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Photonic -- and Tulip -- Clusters Bloom in Ottawa

Photonics.com
May 2002
OTTAWA, May 13 -- The world's largest tulip festival lent ambiance to Opto-Canada last week, where "clusters of clusters" -- forged relationships among cities that are emphasizing photonics -- was a common theme.

Scott Walker, senior event project manager for The International Society for Optical Engineering (SPIE), Opto-Canada's sponsor, said the two-day event was a "great success."

Over 1300 attended, 110 exhibitors participated, and 350 attended the business meeting Friday afternoon. Conferences from biophotonics to telecommunications to laser machining all played to packed rooms, Walker said.

"Local organizers in Ontario and Ottawa really took the opportunity to showcase photonics in Canada," he added.

Jozef Straus, co-chairman, president and CEO of JDS Uniphase, and Omur Sezerman, president and CEO of OZ Optics Ltd., both spoke to the current situation in the telecom industry during plenary sessions.

"No one was willing to predict when the current 'depression,' as they referred to it, rather than as 'recession' -- will be over," Walker said, "But they said what goes up must come down and what goes down must come up, and that the industry will come out of this. They said the key is positioning your company to survive the current situation."

However, the speakers said the very dynamics of the industry have changed, and that "building more capacity is no longer the key, but rather the current paradigm is to reduce costs, leverage the assets you have in the ground and improve manufacturing methods for photonics," Walker said.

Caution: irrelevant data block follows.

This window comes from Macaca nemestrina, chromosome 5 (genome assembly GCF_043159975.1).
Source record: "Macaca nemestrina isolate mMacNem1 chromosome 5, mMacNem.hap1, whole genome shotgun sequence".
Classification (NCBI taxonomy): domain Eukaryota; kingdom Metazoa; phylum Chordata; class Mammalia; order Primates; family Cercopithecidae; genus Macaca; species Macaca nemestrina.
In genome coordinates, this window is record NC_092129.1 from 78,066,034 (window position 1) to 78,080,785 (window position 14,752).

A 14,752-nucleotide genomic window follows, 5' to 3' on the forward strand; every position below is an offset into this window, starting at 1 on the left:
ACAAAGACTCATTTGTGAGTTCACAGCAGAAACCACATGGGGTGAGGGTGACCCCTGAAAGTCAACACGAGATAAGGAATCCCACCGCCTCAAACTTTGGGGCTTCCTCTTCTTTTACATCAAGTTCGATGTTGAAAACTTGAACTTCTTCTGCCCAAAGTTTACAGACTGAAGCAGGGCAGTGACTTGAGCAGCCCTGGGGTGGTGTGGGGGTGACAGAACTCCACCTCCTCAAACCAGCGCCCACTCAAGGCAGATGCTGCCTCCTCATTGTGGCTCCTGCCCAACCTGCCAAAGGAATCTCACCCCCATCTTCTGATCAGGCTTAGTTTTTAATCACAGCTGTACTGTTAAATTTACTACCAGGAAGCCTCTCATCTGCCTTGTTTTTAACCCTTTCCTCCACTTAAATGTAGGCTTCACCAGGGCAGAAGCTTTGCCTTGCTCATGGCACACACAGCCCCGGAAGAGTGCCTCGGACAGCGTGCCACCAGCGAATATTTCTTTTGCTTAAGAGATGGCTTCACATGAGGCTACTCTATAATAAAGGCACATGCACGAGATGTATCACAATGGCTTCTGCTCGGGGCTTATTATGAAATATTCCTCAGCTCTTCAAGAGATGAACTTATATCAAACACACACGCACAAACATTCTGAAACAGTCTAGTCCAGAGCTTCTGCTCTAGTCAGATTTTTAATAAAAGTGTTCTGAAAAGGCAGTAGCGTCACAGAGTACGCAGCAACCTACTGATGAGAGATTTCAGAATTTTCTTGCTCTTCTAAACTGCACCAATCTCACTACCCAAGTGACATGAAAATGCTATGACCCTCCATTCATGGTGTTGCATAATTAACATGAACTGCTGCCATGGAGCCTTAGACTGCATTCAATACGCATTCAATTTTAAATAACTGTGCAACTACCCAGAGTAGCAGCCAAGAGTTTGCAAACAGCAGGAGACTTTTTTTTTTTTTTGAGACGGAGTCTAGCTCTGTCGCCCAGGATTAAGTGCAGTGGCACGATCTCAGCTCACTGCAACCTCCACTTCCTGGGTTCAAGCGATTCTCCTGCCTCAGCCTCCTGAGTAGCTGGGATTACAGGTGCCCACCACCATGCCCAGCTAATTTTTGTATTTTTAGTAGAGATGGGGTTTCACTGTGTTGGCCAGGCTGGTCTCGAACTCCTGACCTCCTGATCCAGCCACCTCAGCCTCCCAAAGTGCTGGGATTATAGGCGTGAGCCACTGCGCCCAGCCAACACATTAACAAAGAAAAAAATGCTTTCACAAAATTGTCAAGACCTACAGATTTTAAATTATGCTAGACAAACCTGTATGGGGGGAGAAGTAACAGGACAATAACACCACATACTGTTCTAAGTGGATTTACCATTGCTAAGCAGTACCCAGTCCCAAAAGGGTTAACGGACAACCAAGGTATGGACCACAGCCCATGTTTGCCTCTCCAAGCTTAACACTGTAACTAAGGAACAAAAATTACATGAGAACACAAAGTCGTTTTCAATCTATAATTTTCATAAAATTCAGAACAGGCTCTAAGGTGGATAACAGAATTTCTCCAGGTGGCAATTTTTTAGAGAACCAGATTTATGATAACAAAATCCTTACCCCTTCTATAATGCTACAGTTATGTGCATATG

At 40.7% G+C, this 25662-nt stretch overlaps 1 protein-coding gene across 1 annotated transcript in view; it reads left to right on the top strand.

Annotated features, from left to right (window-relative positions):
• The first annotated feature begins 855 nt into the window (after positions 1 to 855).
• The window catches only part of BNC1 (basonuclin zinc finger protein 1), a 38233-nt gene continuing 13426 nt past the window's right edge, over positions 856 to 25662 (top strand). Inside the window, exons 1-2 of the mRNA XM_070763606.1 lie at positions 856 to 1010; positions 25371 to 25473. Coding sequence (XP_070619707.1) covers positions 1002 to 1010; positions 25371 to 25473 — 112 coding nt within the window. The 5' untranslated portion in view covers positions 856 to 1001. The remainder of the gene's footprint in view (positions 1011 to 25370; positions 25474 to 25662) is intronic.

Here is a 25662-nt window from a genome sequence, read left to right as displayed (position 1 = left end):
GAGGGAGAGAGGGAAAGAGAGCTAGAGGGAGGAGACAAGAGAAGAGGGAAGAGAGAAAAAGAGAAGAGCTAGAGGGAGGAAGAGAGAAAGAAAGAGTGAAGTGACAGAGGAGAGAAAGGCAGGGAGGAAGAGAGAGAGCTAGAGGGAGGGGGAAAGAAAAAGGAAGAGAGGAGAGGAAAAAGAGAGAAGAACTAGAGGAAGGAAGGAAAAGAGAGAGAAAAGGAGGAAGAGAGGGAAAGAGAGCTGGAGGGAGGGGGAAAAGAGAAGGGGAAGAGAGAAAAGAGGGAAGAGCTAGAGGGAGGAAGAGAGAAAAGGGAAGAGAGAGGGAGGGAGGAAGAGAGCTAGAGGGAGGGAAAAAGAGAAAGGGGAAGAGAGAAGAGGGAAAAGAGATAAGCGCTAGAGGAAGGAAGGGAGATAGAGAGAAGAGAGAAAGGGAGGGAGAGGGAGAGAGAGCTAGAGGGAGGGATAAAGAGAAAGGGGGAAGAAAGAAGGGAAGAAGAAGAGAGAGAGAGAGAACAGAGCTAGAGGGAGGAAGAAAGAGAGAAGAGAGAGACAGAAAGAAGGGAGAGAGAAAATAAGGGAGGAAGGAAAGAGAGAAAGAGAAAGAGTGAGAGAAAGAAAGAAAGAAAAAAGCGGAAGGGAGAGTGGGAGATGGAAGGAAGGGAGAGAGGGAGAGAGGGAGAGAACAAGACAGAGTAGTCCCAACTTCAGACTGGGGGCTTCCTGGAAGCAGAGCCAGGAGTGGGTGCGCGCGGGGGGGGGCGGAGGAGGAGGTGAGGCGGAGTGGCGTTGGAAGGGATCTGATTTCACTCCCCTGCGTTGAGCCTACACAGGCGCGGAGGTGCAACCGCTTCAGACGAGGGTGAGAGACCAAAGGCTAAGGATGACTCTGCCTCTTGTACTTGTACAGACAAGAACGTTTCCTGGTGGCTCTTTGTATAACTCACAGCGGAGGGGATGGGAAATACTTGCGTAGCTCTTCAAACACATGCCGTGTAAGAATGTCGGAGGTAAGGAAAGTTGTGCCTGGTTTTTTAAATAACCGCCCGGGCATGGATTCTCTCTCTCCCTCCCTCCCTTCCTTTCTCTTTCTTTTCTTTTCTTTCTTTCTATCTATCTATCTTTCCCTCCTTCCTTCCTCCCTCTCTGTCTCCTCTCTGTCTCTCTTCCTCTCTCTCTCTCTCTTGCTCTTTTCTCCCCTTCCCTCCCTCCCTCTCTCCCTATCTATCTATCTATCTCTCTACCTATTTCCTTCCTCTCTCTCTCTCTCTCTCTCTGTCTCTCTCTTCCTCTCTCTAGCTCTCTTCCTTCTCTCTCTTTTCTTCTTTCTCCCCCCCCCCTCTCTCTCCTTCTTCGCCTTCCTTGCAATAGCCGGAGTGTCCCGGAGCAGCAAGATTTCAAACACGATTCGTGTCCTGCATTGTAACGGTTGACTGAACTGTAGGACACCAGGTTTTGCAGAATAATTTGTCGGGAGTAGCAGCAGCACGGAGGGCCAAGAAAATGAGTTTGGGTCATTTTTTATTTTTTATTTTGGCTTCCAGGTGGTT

"In biophotonics, as well as in laser machining and ultrafast lasers, the mood is very positive," he added.

But the concept of "clustering"-- partnerships among photonics companies, universities and governments to promote the industry -- permeated the event, he said.

"They really took advantage of this. I just came from a lunch, and the mayor and vc people in town and KMPGs and Price Waterhouses and CEOs were all there. The day before the meeting began, we had a cluster of clusters where Ottawa, Toronta, Quebec and Vancouver were all represented, and they invited Rochester, Tucson and North Carolina to discuss the future of clusters and how to begin doing what they do," Walker said.

"Tucson and Ottawa formed a partnership, as have Scotland and Florida, so they're extending out now to start what they call 'clustering clusters' in photonics."

"The clustering concept has been very successful in Canada. The Canadian government is committed to push photonics as one of the keys to the future growth of Canada. So they used this meeting to present not only technical but also economic and social aspects of photonics, which was kind of unique and very interesting," Walker said.

Clusters of a different sort added a Dutch ambiance to the conference surroundings: The annual Canadian Tulip Festival was also held that week in Ottawa. Some claim this celebration of spring is the most dramatic display of tulip clusters west of Holland.



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